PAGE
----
J



locked Updates to Trello

Beta Integration <beta@...>
 

[Beta] New card "Ability to like messages in announcement only groups." was added to list "Bugs".


[Beta] The red label "Bug" was added to the card "Ability to like messages in announcement only groups.".


locked Re: Code of conduct

vickie <vickie_00@...>
 

J>>. conservative. That's not the case.
  It was an assumption on my part..  sorry

Vickie

 










locked Re: Received: header lines

 

On Thu, Feb 11, 2016 at 5:46 PM, Feathered Leader <featheredleader@...> wrote:

What line is the Received Header line, and are you saying it would stay in the source view?

Received header lines just show the servers that the message passed through on the way to its' destination. I've already made the change that Shal suggested, just renaming them from Received to X-Received.
 
Speaking of that, I didn't know what View Original was, John said it was like View Source. Would changing that be a problem in case anyone else is confused on it?

Seems reasonable. Done.

Thanks,
Mark 


locked Re: Code of conduct

vickie <vickie_00@...>
 

Mark B
I realize what you said. I am saying Mark would   has a right  to keep an eyes on such groups in the event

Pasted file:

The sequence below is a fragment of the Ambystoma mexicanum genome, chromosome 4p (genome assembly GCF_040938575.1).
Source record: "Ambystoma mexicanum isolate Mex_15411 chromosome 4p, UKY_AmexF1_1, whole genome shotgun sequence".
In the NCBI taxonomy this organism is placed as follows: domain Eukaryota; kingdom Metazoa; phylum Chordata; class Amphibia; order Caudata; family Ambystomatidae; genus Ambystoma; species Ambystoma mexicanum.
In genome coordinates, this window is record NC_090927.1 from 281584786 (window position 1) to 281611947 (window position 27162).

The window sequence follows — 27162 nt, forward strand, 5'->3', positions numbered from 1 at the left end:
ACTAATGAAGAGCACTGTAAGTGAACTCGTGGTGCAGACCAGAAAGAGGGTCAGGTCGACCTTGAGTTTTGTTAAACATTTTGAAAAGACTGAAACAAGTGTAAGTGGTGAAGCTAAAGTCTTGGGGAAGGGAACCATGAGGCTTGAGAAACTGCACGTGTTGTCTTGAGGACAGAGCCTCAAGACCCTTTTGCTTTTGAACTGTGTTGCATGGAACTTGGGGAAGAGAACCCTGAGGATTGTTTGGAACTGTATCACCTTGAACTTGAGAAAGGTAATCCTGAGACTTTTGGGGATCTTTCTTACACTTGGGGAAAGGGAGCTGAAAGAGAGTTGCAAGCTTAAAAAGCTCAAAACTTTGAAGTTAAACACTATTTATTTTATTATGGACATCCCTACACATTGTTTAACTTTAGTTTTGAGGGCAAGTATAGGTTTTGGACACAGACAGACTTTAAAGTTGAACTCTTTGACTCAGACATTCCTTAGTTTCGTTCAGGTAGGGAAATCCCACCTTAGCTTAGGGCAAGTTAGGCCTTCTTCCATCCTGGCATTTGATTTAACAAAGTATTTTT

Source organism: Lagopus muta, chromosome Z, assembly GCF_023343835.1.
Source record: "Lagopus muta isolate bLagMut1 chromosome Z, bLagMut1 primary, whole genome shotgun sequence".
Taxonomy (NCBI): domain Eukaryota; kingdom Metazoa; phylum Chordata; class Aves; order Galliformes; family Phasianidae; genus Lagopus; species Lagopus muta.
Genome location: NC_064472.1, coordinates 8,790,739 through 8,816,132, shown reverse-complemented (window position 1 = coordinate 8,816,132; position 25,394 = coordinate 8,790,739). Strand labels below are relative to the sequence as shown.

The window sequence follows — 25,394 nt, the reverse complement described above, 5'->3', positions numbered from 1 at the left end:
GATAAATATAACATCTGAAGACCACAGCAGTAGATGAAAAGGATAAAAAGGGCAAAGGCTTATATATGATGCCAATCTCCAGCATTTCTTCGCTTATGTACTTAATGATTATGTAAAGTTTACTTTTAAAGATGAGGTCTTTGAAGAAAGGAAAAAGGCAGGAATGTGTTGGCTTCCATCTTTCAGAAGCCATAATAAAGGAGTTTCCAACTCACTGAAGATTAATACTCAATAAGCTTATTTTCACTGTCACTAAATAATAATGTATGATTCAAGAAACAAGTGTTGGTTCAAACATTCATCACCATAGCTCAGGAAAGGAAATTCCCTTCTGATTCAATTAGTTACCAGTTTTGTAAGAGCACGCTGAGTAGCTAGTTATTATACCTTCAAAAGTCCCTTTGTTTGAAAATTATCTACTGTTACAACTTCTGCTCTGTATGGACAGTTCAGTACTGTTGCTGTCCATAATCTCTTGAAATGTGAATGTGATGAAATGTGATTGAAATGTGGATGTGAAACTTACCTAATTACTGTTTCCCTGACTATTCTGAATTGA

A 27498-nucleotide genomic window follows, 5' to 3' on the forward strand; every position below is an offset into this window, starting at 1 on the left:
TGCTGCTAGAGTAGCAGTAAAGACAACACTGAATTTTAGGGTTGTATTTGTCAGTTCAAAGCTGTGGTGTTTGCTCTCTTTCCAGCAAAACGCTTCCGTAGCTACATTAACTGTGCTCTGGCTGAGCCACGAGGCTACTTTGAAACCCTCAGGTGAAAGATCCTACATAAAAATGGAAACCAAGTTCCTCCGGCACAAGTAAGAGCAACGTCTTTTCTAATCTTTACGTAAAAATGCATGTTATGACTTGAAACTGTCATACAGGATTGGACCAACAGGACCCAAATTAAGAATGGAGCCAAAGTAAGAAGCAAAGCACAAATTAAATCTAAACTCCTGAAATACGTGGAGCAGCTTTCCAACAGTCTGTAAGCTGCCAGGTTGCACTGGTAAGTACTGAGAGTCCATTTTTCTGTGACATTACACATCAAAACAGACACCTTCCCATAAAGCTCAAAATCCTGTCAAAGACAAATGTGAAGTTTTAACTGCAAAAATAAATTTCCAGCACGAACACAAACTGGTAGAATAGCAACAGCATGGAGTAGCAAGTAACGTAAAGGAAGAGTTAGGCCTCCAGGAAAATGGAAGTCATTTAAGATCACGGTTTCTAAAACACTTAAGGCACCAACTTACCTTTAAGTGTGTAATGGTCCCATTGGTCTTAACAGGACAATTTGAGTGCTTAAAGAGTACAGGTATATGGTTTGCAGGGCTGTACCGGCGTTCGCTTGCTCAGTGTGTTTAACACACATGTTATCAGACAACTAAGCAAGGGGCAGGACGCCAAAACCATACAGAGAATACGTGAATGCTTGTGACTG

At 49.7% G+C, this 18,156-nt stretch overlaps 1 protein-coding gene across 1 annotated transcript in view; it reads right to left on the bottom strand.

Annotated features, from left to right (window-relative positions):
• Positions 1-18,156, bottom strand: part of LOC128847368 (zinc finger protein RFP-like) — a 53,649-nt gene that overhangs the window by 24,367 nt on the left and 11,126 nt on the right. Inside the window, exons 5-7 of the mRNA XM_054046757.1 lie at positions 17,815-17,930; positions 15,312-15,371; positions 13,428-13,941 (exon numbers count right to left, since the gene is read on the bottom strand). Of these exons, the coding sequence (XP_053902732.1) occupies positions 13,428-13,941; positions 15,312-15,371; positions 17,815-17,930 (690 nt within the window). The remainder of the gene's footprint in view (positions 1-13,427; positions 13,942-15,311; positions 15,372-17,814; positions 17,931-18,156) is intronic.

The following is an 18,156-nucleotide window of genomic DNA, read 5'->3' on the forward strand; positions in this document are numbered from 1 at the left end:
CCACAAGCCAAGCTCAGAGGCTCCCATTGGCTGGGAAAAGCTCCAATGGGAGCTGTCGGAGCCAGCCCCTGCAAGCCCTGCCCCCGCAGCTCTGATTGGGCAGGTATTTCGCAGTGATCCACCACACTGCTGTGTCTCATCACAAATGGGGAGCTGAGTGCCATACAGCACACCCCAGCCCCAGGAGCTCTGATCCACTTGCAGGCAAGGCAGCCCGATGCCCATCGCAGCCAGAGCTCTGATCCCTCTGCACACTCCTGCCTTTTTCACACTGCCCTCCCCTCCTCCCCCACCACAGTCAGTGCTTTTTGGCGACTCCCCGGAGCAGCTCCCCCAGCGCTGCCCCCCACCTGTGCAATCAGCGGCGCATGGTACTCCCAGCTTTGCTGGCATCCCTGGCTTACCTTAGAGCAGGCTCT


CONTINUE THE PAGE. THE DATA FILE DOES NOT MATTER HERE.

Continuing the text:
Quote un quote :If there is intent to  engage people in  the act of   harming someone or  inject  the act of   terrorism
 Not saying there is intent.. Key word is If...

Sorry Mark if  my opinion bothered you. It was not my intent..  

Poor communication sometimes happens and I don't want that to happen.

 Out of respect for you, I guess it is time for me to bow out of this conversation.

Vickie

 










From: Mark Bielecki via Groups.io <msb05001@...>
To: beta@groups.io
Sent: Friday, February 12, 2016 12:31 PM
Subject: [beta] Re: Code of conduct #CoC

Hi Vickie,
I didn't ask what Mark F. would do if the Ayatollah started a group on Groups.io to issue a fatwa, what I wrote was a question about if the Ayatollah started a group on Groups.io to discuss Muslim theology and blasphemy, TOTALLY DIFFERENT things altogether!
While I'm sure many of us have read the TOS for Groups.io I personally would wonder about anybody who had memorized it or knew it by heart!  < g >
Best,
Mark Bielecki

On Fri, Feb 12, 2016 at 09:01 am, vickie <vickie_00@...> wrote:
Mark B>>>Out of curiosity, Mark, if Ayatollah Ruhollah started a Groups.io group to discuss Muslim theology and blasphemy, who would be the arbiter of the code of conduct on their discussions if a conservative Christian complained?